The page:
(Orlando Sentinel) African art gallery Bronze Kingdom heads to new digs in the Orlando Fashion Square Mall.

If you’re like me, you may be bored of the artwork affronting the walls and spaces in your home or office. You may desire change but not know where to start. You may be too conservative for Feng Shui and too liberal for Mannerism? Right! I have a suggestion: Try African bronze art.

While I don’t consider myself an art aficionado, I am a student of it. After living and working in West Africa for decades I developed a familial connection to bronze art. African bronze art is not simply art; it is crafted and infused with life force that anchors the soul of its intended owner. You don’t pick bronze art, it picks you.

Almost all African art is rooted in religious, ceremonial and ritual tradition commemorating African royalty. The technique and process used to create African bronzes begins with royal tribute and ends in spiritual thankfulness. It truly is a village enterprise where artisans imbue spiritual sustenance or the souls of black folk into what literally becomes the life force of the art that attaches to the prospective owner.

So, I have been chosen. I was awestruck by a six-foot high bronze statue of an elegant King and Chief Justice holding a bible from Benin, Nigeria. Allow me to elucidate: I was treated to a VIP tour of the new Bronze Kingdom Gallery at Fashion Square Mall before its opening and returned for the soft opening.

Brilliance! Transcendence! Vivaciousness! These are the expressions that personify my toured experiences led by Rawlvan Bennet, president of the Bronze Kingdom Gallery. He is a genuine connoisseur of African art who possesses an encyclopedic knowledge of its breathtaking bronze statuaries dating back to the great West African empires of Ghana (7th through 13th century) Mali (13th through 16th century) and Songhai (15th through 16th century) to the present.

A sage storyteller, Bennet provided me with an illuminating tour de force of Africa’s royal art history. Quite impressive.

For millennia, human history has been imagined, imparted and surmised through African history and African art has been its most profound storyteller beginning with Black Egypt’s Predynastic Period in 6000 BCE. Africa’s mastery of bronze art is vital to discovering ancient knowledge and history because it was the preferred archival device of its royal potentates. Africa’s history is recorded on and in its bronze tablets, figures, masks, staff heads, rattles, bells, figures and armlets with its most preeminent bronzes being birthed in dynastic West Africa in about 700 AD.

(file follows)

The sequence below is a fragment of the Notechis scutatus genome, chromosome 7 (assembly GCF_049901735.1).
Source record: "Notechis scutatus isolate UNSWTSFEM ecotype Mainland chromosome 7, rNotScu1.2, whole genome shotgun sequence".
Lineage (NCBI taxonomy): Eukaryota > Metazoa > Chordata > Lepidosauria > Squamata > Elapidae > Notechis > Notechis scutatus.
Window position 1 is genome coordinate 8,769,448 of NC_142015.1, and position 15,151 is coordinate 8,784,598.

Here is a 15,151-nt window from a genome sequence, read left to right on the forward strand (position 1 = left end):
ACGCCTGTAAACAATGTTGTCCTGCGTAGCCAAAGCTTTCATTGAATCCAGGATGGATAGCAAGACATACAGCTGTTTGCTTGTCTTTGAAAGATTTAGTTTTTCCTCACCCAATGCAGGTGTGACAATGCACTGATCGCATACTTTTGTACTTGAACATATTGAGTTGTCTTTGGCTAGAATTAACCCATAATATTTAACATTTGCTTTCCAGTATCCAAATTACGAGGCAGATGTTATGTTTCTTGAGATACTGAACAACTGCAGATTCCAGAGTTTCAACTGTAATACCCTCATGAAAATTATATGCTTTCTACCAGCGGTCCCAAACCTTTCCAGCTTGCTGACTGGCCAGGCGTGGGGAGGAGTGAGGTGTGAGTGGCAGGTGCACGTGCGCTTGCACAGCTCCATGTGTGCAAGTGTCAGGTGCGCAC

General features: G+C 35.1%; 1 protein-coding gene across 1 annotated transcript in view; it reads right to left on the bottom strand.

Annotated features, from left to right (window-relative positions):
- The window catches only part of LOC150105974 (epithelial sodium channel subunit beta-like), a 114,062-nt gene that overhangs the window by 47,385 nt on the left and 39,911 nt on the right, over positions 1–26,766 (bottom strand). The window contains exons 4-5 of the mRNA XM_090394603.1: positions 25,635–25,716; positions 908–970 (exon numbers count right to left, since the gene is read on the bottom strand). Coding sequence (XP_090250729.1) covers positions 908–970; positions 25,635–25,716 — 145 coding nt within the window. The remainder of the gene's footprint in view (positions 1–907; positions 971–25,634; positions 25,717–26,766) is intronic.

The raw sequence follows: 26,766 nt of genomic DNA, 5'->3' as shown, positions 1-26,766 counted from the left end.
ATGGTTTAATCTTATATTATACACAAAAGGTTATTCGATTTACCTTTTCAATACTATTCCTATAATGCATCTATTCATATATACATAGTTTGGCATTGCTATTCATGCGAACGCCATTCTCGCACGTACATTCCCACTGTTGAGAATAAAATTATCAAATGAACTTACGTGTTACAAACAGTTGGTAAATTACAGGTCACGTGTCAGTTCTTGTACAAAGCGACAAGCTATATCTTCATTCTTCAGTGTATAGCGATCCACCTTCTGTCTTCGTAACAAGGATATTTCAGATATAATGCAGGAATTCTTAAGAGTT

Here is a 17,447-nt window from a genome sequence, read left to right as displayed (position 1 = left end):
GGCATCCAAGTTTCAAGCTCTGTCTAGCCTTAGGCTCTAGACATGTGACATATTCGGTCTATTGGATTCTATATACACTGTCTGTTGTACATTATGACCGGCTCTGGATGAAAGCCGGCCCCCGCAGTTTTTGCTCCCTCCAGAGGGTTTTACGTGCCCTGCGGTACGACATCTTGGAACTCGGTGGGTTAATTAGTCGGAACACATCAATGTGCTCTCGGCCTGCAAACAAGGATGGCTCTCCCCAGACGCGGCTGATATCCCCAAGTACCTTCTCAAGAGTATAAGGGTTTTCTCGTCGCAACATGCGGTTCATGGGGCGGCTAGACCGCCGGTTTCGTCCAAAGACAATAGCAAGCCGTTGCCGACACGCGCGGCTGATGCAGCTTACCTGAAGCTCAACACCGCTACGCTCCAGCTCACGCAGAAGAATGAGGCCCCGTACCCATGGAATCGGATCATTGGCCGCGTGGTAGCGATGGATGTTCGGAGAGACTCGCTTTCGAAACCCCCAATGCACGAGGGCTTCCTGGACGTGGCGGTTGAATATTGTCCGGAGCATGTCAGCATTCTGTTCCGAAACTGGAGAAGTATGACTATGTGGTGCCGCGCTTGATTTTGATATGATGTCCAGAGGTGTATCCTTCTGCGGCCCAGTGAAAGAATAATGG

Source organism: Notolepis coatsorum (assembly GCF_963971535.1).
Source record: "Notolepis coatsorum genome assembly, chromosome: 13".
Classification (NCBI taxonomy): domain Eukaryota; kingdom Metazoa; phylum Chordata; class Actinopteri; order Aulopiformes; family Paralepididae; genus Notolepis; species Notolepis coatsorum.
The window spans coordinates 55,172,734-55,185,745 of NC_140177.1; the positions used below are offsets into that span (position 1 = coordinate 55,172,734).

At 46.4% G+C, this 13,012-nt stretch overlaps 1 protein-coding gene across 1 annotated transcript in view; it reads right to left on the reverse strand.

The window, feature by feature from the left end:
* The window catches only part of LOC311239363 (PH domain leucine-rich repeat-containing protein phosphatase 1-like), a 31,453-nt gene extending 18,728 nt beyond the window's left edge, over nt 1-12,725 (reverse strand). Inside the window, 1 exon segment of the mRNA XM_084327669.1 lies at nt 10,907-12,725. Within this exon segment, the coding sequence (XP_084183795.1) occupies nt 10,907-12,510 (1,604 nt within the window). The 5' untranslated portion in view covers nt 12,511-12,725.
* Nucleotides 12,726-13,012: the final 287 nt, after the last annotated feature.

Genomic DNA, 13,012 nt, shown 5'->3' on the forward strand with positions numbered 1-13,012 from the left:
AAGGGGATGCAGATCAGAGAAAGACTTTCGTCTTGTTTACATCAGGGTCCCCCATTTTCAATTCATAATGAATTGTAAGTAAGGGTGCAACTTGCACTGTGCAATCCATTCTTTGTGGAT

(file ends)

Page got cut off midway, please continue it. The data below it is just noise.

African art enthusiasts and collectors can acquire what Bennet calls “legacy” pieces — perhaps with the intent to bequeath to future generations, a legacy that must be embraced by African descendants not monopolized by the heirlooms of colonial conquest. Bronze art exponentially serves as a conduit to understanding the manifold contributions of African people to human civilization.

Bronze art is not cheap. I’ve had my eyes on a large Egyptian Bronze statuary of Isis and Horus from Egypt’s 25th Dynasty (747-656 BCE) for years. Unfortunately, the famed art dealer Christies recently sold it for nearly $1.5 million. Not!

I have lived and worked in every region of Africa for nearly 30 years and with every experience marveled at her rich and illustrious art history. I’ve canvassed the top museums in Africa, Europe, and the United States, yet, none of those experiences captivated me like my visit to the Bronze Kingdom. Why? Its exquisiteness largely rests in is accessibility to the average person, especially those seeking to more closely connect with their ancestry — something that can’t really be done at national and international museum. Bennet’s notion of “lineage art” can create transformative connections between African descendants and others with Africa through the prism of African bronze artwork that tells the collective stories of Africa and her people. He seeks to connect people with art that reflects their spiritual or cultural uniqueness. Part of the profits from Bronze Kingdom’s sales will support humanitarian projects in the towns and villages where the artwork originates. This includes the building of bridges and schools, digging water wells, funding orphanages and entrepreneur programs in, among other places, Nigeria, Cameroon, Ghana, Mali, Burkina Faso and Congo Kinshasa. Nice.

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